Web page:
You talk to any restaurant owner in Karachi and they’d tell you one thing — customers in Karachi ain’t loyal. Food trends with staying power end up becoming fads. Fro-yo, DIY kits, tres leches and molten lava all had a show-stopping moment in Karachi so grand, it would have fooled anyone into thinking their appeal would last forever. Oh, well.
Hot pot in Karachi though — another food trend people thought would just be a fad — crept up on us differently. It had been simmering under the scene at this dimly lit, if-you-know-you-know place called Wang Wang and then Covid happened. Indoor dining was banned, quite a few running restaurants shut shop and people assumed the worst for Wang Wang too.
However, the hot pot restaurant, which originally ran from a mezzanine floor that people in Karachi loved to describe as “shady”, had quietly decided to relocate. Just as Covid restrictions were easing, it appeared on the rooftop of a building on Khayaban-e-Tauheed.
And then, the hot pot trend blew up.
You see, the never-ending pandemic made people hungry not just for food but also for shared experiences and hot pot offered just that. While many restaurants in Karachi were struggling to bring people back to indoor dining, Wang Wang had a 40-minute wait if you wanted a table.
“Hot pot is interactive. It’s almost a form of entertainment,” says Mariam Fatima, co-owner of a new hot pot restaurant in Karachi called Soul Spice.
Known to have originated from East or Southeast Asian countries, hot pot is served as a simmering pot of broth that is accompanied by a selection of vegetables, seafood, meat and starches, like noodles and rice. Diners are then expected to cook their chosen ingredients in the broth and assemble their servings in a bowl which they can also later top with dipping sauces.
“It’s a spectacular family food, as long as the person cooking knows what they are doing,” says Aisha Shirvanee, an undergraduate student in Karachi.
That’s one other thing that sets hot pot apart from other food trends — there is a learning curve involved. You might leave the meat in the broth for too long, you might undercook the dumplings, or you might overestimate the need for bok choy — all of which would deliver an underwhelming final product but it would be no one’s fault but your own.
“That’s key,” says Haroon Sheikh, co-owner of a popular hot pot restaurant called Totoro. “I suggest: ask for assistance. We don’t want to just sell hot pot. We want you to have a good experience.”
However, the learning curve and the effort of making it yourself is also one of the reasons why some people have stayed away.
Sameet Alam Khan, a personal trainer and a hot pot denier, says, “I have never even gone because I just do not like the idea that I will be paying a decent amount of money just to cook the food myself. I’d rather go have Chinese food.”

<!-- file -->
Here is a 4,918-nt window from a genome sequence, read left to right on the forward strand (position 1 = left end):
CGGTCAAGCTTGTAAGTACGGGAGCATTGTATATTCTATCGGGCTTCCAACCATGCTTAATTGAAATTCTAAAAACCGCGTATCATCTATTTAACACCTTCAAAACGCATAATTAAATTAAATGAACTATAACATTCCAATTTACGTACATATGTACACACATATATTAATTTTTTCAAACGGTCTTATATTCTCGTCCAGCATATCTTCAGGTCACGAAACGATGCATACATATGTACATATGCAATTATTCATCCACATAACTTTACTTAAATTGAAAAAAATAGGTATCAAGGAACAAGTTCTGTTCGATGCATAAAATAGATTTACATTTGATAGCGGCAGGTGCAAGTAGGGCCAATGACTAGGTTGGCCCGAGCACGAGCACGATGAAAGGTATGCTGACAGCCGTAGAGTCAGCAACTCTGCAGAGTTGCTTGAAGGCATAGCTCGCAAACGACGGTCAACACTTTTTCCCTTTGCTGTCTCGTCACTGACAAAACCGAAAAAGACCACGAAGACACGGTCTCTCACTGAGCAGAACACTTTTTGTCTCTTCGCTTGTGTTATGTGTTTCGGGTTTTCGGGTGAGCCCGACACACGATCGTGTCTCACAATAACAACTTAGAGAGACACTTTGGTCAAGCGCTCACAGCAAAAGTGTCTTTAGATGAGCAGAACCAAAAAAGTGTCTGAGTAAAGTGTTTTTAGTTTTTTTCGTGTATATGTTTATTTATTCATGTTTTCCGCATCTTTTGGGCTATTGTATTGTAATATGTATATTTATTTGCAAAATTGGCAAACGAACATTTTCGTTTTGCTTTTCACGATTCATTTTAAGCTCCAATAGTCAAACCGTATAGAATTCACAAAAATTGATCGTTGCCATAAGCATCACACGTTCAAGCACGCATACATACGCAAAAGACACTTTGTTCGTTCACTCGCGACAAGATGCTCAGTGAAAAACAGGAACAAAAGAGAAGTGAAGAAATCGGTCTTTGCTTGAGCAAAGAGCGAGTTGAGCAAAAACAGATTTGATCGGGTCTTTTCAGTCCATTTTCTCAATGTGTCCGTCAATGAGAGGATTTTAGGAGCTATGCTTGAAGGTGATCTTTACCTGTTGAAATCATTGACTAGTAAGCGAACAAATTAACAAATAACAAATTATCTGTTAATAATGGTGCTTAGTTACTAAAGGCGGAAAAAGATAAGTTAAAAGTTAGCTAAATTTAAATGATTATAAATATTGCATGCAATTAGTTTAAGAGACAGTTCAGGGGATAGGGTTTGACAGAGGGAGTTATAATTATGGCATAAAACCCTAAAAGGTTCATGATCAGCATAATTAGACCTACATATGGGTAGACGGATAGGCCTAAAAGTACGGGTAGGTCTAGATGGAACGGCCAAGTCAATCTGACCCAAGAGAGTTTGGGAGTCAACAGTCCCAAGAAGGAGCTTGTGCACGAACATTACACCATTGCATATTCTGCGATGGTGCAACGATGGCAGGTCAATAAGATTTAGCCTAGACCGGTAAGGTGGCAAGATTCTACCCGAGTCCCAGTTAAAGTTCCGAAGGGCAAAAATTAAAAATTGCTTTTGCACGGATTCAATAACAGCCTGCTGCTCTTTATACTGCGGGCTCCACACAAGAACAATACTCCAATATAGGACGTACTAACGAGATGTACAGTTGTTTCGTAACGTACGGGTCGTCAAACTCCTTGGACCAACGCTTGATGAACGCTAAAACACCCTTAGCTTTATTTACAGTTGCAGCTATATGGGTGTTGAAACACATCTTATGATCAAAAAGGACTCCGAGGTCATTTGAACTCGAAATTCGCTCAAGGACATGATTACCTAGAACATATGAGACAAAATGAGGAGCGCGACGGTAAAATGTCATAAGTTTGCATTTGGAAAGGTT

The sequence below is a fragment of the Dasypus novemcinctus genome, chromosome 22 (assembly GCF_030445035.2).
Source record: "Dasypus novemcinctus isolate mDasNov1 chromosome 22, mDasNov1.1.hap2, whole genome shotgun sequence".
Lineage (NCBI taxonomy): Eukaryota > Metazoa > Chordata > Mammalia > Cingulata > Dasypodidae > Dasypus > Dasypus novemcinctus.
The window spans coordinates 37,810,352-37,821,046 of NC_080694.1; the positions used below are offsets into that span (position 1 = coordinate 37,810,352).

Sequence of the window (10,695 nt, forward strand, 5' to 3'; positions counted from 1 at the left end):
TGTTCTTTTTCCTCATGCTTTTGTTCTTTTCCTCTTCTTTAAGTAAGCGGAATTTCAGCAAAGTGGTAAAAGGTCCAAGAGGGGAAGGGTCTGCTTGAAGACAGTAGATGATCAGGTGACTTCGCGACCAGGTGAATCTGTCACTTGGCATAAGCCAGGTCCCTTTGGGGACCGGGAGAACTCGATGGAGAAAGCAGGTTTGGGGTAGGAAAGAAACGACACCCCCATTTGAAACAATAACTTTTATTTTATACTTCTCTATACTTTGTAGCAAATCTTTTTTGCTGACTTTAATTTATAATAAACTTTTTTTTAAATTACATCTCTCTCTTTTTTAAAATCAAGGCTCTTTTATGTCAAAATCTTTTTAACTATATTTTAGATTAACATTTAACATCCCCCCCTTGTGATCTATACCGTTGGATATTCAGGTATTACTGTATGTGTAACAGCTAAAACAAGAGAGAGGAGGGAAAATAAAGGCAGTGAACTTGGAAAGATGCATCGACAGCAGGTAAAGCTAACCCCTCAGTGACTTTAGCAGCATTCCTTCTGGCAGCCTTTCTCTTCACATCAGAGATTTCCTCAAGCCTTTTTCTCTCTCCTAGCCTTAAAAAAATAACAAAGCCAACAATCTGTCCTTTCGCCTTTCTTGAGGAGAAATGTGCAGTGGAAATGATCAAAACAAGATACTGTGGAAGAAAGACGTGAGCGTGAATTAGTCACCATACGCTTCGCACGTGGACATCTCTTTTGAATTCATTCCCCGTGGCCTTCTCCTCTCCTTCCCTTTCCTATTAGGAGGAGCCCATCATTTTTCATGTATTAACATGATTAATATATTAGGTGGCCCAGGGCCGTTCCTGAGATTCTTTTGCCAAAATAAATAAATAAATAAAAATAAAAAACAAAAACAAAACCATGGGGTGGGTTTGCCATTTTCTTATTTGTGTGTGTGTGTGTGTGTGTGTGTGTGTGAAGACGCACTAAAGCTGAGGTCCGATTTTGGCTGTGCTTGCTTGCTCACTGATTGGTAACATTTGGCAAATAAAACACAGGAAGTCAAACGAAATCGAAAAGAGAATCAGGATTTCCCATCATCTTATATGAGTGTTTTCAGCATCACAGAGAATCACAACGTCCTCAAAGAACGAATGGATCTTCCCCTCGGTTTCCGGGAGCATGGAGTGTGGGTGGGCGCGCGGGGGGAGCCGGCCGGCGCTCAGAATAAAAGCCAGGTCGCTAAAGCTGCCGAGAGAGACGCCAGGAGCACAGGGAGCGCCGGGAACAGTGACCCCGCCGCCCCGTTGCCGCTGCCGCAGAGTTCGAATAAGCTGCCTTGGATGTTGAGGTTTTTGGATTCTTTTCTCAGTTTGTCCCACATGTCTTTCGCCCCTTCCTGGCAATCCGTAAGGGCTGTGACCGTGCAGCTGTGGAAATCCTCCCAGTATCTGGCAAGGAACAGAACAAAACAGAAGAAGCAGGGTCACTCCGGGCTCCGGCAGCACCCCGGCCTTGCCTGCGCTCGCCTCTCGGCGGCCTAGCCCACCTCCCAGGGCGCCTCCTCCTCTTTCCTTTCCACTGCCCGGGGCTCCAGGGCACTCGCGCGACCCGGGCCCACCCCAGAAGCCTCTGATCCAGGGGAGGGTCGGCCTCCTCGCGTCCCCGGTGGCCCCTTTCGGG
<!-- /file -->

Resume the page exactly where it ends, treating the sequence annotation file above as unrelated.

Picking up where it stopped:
Amal Hamid, an avid reader who has given hot pot a fair chance, shares the same sentiment. “I just do not get the obsession. Anytime we talk about going out to eat, my friends only suggest hot pot.”
It might be this obsession, however, that has ensured that more hot pot restaurants open in Karachi this year than any other kind. We saw Golden Dragon open on January 25 this year, Totoro on February 1, Laowang on July 1, Shaolin, Hot Pot Tonight and Ming Zhu in October and many, many others popping up as well.
The appeal of hot pot, aside from the fact that it is a communal food, shares Sheikh, lies in the fact that the flavours are actually close to Chinese food. “It’s something people were already familiar with.”
“It is also not boring,” he insists. “You won’t see anyone on their phones when they are having hot pot.”
“Yes, you have to cook it yourself,” says Sheikh. “But it’s the same thing with cheese fondue. You don’t say, ‘oh I’m dipping into it myself’. It’s an experience.”
However, in the face of so much competition, how does a hot pot restaurant then stand out? Both Fatima and Sheikh who opened their own respective restaurants this year insist that making the broth from scratch is the answer.
“People here think hot pot is just Schezwan or it just has to be numbingly spicy,” says the Totoro co-owner. “We make our broth with pure chicken and don’t just mix the sauce pack with water. It is a six-hour slow cooked broth.”
Interestingly, Fatima shares that she didn’t like hot pot when she first tried it and so when she recreated the broth recipe for herself, she made it much lighter. “This is a broth you can keep on having. Older people can enjoy it too,” she says.
Soul Spice, Fatima’s hot pot restaurant that she co-owns with her mother, currently also offers a vegetarian broth — something she felt was missing from the market.
“It does not have to be pre-ordered. It is available on all days,” she says.
One thing’s for certain: The hot pot trend is not going away anytime soon. Most restaurants were running on capacity when it was sweltering hot and now that a slight chill has set in, people are bound to seek out even more hot pot. The menu additions that new restaurants are making to stand out are also pulling people in to try other cuisines.
Sheikh intends on building on the popularity of hot pot by also adding a Korean food menu. “Currently, we have a Korean food menu for catering but a restaurant is also in the works.”
Fatima has similar plans for her restaurant, while Ming Zhu, another hot pot restaurant has also become known for its Korean BBQ.
Could this be the beginning of another food trend? Only 2023 will tell.